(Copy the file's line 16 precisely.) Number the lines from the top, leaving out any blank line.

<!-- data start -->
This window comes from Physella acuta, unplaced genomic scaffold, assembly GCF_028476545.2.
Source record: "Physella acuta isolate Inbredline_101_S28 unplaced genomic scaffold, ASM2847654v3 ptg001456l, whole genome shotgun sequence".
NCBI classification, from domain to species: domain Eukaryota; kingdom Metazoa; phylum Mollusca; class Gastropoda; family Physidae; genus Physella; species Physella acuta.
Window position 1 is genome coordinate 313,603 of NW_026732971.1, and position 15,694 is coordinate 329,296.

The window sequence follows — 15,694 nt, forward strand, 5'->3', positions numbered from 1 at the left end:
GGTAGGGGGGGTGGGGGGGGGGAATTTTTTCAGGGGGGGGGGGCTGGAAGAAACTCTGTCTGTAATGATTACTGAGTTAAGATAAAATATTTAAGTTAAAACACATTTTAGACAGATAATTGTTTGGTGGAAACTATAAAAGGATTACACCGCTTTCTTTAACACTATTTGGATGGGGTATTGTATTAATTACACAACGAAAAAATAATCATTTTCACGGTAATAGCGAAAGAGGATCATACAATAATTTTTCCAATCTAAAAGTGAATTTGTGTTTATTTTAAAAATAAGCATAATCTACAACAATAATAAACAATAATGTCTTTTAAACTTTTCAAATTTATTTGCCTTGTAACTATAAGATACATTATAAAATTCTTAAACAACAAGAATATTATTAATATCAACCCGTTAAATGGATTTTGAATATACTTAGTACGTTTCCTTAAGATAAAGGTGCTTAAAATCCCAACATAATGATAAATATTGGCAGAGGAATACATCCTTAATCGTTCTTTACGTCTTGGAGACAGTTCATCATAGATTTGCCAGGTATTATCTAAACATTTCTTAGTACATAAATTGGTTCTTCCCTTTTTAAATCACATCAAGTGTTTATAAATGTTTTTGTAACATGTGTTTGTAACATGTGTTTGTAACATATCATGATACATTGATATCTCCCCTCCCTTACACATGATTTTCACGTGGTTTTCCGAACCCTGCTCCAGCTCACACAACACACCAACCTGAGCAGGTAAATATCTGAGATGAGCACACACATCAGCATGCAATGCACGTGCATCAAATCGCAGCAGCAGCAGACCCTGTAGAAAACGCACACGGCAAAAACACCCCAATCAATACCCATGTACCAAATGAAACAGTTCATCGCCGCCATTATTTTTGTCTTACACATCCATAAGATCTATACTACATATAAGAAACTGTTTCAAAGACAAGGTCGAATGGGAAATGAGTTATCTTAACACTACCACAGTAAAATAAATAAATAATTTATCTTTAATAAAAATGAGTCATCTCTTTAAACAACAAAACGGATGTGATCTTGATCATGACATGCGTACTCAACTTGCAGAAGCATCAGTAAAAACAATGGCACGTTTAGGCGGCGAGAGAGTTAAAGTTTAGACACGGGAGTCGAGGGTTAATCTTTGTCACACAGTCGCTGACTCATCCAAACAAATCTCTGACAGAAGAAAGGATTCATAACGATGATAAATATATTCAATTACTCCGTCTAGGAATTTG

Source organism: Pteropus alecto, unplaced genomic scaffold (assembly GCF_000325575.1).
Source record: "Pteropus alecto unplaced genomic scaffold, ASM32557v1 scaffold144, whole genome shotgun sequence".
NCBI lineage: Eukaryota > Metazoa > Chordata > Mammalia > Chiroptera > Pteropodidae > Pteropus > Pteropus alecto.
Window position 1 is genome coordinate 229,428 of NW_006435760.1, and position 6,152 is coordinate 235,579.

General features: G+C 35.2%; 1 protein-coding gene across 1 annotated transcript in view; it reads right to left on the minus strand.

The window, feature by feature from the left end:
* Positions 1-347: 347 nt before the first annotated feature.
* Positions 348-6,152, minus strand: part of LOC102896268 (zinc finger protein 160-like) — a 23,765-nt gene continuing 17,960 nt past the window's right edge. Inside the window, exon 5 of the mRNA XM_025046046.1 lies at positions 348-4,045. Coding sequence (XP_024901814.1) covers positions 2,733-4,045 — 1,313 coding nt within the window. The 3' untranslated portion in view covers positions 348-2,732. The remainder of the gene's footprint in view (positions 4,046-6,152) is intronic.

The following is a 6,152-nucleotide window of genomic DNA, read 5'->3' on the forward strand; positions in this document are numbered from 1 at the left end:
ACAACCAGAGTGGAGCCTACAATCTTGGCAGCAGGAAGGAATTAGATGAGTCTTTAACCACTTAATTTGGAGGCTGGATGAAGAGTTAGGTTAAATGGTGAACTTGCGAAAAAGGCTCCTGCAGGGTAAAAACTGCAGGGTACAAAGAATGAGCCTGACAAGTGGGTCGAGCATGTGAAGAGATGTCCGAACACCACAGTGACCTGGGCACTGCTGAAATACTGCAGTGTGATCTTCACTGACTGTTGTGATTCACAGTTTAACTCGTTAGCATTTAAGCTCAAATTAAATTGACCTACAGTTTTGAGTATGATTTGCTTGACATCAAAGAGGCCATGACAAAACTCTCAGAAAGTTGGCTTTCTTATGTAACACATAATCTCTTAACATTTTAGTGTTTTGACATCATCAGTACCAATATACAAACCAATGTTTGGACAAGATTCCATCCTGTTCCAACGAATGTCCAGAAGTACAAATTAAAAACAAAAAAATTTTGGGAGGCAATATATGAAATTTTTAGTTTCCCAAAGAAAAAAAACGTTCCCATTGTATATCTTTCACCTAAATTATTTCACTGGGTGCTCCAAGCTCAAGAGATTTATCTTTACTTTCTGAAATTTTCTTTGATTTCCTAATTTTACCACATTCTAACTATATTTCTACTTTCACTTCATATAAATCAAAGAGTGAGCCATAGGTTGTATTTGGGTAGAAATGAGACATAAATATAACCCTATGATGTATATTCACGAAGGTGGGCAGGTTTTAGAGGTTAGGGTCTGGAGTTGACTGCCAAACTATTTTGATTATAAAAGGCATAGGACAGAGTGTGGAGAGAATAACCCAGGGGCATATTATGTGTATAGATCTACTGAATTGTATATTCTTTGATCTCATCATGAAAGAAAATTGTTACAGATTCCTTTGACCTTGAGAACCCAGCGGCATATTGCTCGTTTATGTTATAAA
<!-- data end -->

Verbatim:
ACAACCAGAGTGGAGCCTACAATCTTGGCAGCAGGAAGGAATTAGATGAGTCTTTAACCACTTAATTTGGAGGCTGGATGAAGAGTTAGGTTAAATGGTGAACTTGCGAAAAAGGCTCCTGCAGGGTAAAAACTGCAGGGTACAAAGAATGAGCCTGACAAGTGGGTCGAGCATGTGAAGAGATGTCCGAACACCACAGTGACCTGGGCACTGCTGAAATACTGCAGTGTGATCTTCACTGACTGTTGTGATTCACAGTTTAACTCGTTAGCATTTAAGCTCAAATTAAATTGACCTACAGTTTTGAGTATGATTTGCTTGACATCAAAGAGGCCATGACAAAACTCTCAGAAAGTTGGCTTTCTTATGTAACACATAATCTCTTAACATTTTAGTGTTTTGACATCATCAGTACCAATATACAAACCAATGTTTGGACAAGATTCCATCCTGTTCCAACGAATGTCCAGAAGTACAAATTAAAAACAAAAAAATTTTGGGAGGCAATATATGAAATTTTTAGTTTCCCAAAGAAAAAAAACGTTCCCATTGTATATCTTTCACCTAAATTATTTCACTGGGTGCTCCAAGCTCAAGAGATTTATCTTTACTTTCTGAAATTTTCTTTGATTTCCTAATTTTACCACATTCTAACTATATTTCTACTTTCACTTCATATAAATCAAAGAGTGAGCCATAGGTTGTATTTGGGTAGAAATGAGACATAAATATAACCCTATGATGTATATTCACGAAGGTGGGCAGGTTTTAGAGGTTAGGGTCTGGAGTTGACTGCCAAACTATTTTGATTATAAAAGGCATAGGACAGAGTGTGGAGAGAATAACCCAGGGGCATATTATGTGTATAGATCTACTGAATTGTATATTCTTTGATCTCATCATGAAAGAAAATTGTTACAGATTCCTTTGACCTTGAGAACCCAGCGGCATATTGCTCGTTTATGTTATAAA